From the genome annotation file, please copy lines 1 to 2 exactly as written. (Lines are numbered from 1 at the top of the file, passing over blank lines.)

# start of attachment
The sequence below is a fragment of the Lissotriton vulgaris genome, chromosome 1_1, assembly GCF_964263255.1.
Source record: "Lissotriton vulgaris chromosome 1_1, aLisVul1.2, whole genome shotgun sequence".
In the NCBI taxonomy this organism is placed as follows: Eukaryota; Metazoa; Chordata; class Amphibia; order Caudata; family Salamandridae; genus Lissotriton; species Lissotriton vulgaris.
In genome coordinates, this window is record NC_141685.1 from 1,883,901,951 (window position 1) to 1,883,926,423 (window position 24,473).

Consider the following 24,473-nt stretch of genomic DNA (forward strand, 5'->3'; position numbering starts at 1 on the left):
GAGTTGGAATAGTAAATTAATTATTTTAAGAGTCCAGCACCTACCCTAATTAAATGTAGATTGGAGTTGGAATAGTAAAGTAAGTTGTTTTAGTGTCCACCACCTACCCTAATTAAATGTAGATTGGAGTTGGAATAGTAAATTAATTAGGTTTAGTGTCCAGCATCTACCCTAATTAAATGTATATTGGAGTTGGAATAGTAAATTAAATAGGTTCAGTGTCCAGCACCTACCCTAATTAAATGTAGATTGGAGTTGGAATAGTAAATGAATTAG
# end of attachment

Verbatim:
The sequence below is a fragment of the Lissotriton vulgaris genome, chromosome 1_1, assembly GCF_964263255.1.
Source record: "Lissotriton vulgaris chromosome 1_1, aLisVul1.2, whole genome shotgun sequence".